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|| Wednesday, October 26, 2016
|A Minute with: Julian Schnabel on Palestinian Film... Which May Be His Last|
In this film publicity image released by The Weinstein Company, Freida Pinto is shown in a scene from "Miral." AP Photo/The Weinstein Company, Jose Haro.
By: Christine Kearney
NEW YORK (REUTERS).- Julian Schnabel, maker of films such as "Basquiat", "The Diving Bell and the Butterfly" and "Before Night Falls", says his latest film is the one he most wants people to see and could be his last.
In the film, "Miral," starring Freida Pinto and set to open in the United States on Friday, Schnabel tackles the Israeli-Palestinian conflict by adapting the semi-autobiographical book of the same name by Rula Jebreal, a Palestinian journalist who grew up in east Jerusalem.
The film has had some positive outcomes for Schnabel, 59, who is Jewish. It recently scored a PG-13 rating and Jebreal, 37, is now his girlfriend. But the film received a lackluster response at film festivals last year and has been reedited.
Schnabel, a director and painter, talked to Reuters about the story of three generations of Palestinian women and the backlash by some U.S. Jewish groups who consider it anti-Israeli.
Q. Is the film's subject a career killer or courageous?
A. "Is this courageous? It's natural and a normal thing to do. Somebody once said to me I was brave or the way that I was painting was brave, I didn't know how to do it another way, I don't think I am brave."
Q. Describe the storyline in your words?
A. "I am telling the story through the point of view of a 16-year-old Palestinian girl and it's really a movie about women and how women are the recipient of the largest difficulties in the middle of a conflict.
"I think what is good for the Palestinians is actually good for Israelis and I think we need to take care of each other. Like my daughter Lola says, 'We are all pink inside.'"
Q. Why tell a Palestinian perspective?
A. "This person doesn't represent all Palestinian people. The fact is if you watch the movie there are different Palestinian people. One person is a terrorist. One guy is a religious guy. He is an Imam that is a peaceful man. One person is an activist. One is a teacher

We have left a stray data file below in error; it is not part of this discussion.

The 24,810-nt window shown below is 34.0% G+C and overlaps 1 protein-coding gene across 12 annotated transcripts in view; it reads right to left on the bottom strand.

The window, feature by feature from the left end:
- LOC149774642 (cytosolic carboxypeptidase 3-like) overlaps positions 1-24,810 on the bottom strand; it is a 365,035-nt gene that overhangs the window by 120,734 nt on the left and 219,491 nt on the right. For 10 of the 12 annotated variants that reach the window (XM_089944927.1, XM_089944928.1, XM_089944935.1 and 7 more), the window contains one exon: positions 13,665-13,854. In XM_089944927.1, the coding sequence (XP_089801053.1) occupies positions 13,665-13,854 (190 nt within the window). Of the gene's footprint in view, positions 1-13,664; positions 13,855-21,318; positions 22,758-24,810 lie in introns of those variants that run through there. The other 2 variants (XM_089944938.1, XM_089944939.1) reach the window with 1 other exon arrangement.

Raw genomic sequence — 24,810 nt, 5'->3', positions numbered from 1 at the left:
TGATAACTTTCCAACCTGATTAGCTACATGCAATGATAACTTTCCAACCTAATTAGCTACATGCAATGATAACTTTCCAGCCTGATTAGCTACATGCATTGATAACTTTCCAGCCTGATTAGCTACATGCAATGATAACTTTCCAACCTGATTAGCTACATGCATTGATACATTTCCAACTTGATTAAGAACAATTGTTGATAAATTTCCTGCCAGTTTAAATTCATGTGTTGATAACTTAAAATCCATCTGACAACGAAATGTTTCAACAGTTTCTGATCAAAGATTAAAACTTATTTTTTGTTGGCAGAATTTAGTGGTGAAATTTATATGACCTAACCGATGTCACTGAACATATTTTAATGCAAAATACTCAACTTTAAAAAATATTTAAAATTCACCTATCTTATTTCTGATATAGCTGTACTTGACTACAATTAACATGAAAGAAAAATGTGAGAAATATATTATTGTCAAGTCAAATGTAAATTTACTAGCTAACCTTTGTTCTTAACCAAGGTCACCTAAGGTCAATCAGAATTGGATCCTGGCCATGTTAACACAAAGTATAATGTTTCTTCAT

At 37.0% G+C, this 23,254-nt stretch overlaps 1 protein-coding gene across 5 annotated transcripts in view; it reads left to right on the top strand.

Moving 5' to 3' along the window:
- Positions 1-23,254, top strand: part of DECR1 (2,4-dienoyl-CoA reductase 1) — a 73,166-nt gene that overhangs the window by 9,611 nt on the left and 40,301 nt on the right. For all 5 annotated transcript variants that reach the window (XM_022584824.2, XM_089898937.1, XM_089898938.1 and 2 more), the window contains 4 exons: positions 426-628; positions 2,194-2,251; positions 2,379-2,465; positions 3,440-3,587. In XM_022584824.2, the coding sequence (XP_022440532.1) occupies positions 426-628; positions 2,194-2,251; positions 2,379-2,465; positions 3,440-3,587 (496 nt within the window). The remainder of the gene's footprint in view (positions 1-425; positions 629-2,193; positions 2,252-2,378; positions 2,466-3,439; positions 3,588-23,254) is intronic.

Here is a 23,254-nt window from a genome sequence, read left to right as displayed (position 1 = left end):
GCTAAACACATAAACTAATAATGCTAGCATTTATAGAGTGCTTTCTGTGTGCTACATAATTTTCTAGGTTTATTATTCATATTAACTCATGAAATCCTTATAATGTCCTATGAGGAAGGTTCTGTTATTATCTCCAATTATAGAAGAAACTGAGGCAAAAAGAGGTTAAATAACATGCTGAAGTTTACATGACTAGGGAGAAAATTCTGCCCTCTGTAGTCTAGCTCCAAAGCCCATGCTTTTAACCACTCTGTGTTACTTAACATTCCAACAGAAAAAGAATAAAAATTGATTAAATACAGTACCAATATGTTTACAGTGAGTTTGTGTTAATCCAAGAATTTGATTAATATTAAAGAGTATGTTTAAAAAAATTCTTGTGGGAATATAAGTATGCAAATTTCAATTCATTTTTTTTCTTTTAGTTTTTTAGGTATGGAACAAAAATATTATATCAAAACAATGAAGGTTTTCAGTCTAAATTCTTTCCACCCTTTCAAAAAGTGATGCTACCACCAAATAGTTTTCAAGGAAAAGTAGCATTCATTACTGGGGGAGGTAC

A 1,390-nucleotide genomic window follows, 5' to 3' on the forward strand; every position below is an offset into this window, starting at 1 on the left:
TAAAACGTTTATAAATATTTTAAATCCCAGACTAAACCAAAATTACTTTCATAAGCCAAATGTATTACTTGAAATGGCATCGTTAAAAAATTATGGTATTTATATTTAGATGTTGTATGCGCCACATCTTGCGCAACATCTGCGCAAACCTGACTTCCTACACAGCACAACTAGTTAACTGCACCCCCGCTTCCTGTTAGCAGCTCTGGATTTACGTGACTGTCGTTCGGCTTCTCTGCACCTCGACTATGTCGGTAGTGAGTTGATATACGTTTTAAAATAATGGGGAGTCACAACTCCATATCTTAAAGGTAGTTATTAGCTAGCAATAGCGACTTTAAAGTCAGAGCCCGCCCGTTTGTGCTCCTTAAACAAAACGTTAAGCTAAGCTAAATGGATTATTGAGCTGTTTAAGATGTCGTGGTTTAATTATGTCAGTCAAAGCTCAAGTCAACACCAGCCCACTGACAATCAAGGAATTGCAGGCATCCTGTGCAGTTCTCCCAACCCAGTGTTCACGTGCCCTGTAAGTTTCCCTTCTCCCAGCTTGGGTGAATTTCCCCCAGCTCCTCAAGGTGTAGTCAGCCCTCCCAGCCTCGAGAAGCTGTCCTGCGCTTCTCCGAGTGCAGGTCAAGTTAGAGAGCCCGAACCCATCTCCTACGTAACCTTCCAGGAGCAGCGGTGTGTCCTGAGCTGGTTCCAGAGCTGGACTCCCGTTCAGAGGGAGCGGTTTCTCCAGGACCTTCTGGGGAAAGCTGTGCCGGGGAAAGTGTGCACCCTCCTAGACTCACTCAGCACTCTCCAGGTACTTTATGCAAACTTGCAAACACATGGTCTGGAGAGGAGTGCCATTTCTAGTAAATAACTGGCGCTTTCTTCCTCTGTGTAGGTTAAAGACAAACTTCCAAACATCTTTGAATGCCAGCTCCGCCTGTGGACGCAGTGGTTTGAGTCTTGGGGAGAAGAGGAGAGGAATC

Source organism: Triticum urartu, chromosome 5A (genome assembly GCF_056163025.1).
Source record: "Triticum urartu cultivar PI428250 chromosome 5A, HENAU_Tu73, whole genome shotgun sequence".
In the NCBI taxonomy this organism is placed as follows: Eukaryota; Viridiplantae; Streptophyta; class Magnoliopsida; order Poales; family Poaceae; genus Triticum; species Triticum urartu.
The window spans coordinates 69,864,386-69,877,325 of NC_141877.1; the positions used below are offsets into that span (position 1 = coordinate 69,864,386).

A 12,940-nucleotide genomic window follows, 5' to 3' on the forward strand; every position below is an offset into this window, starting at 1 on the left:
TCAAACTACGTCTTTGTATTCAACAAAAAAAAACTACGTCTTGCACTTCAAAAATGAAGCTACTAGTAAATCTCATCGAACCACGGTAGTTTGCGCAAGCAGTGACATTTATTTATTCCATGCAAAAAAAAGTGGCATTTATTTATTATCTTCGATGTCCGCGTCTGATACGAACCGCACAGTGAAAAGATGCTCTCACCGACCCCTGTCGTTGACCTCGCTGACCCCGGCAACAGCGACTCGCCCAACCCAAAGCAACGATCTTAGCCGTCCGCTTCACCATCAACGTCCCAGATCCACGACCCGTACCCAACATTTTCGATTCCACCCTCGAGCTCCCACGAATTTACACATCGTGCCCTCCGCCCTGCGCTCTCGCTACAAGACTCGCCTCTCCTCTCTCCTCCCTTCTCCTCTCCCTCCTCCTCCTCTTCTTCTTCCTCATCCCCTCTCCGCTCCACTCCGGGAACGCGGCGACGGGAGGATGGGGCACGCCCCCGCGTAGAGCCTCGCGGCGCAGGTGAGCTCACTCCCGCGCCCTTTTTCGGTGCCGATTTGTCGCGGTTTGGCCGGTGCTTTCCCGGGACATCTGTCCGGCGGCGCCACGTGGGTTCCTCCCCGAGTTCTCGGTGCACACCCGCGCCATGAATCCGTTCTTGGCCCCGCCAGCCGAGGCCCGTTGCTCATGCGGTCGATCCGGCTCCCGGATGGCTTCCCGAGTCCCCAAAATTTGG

"My daughter, Stella, plays the Israeli girl Lisa. If you left the future to Lisa and Miral, you would be much better off than leaving it to the people that are in power."
Q. Can you respond to criticism from some Jewish groups?
"When people say it is one-sided, it is about a Palestinian family told from the point of view of a Palestinian girl. Interesting that an American-Jewish director, living in New York City, whose mother was the president of Hadassah, would do that because I think that adds to the credibility and problematic resistance. And that is part of why I did it."
Q. How do you think American audiences will respond?
"There will be people questioning themselves and I think it is all good. I have never made a film that I wanted people to see as much, that I thought needed to see the film as much."
Q. Why was a PG-13 rating important to you?
"This is a movie made about a 16-year-old and a 16-year-old should be able to see that instead of just looking at the newspaper and reading this racist stuff.
"We as Jewish people have been the recipients of so much negativity that more than anyone I think that we should understand the Palestinians. And I think actually, we do."
Q. Why don't many American filmmakers tackle this topic?
A. "Most directors probably need the job. And don't want to get blackballed. People don't want to get fired for supporting something that might not be popular. Personally, I don't need to get hired. I don't care. I am not looking for a job. If people don't want to make any more movies with me, it's fine. I don't even know that I am going to make another movie."
"So people say, don't buy the guy's paintings cause he made this movie? I don't think that will happen."
Q. Do you hope this movie is shown in Israel?
"I showed it to the mayor of Jerusalem and he said he would have a screening in Jerusalem. He thought that people would feel uncomfortable on both sides, but he felt like it was honest. It's hard to put up a mirror sometimes."
Q. You're really not intending to make another film?
A. No, I don't. It is not a career. I am painting right now. And that is what I want to do. I am fine making paintings. And my ecstasy is occurring when I am putting resin on something or selecting what material to work with. Because it (art) is beyond logic, and all this explaining is tedious."
(Editing by Patricia Reaney)
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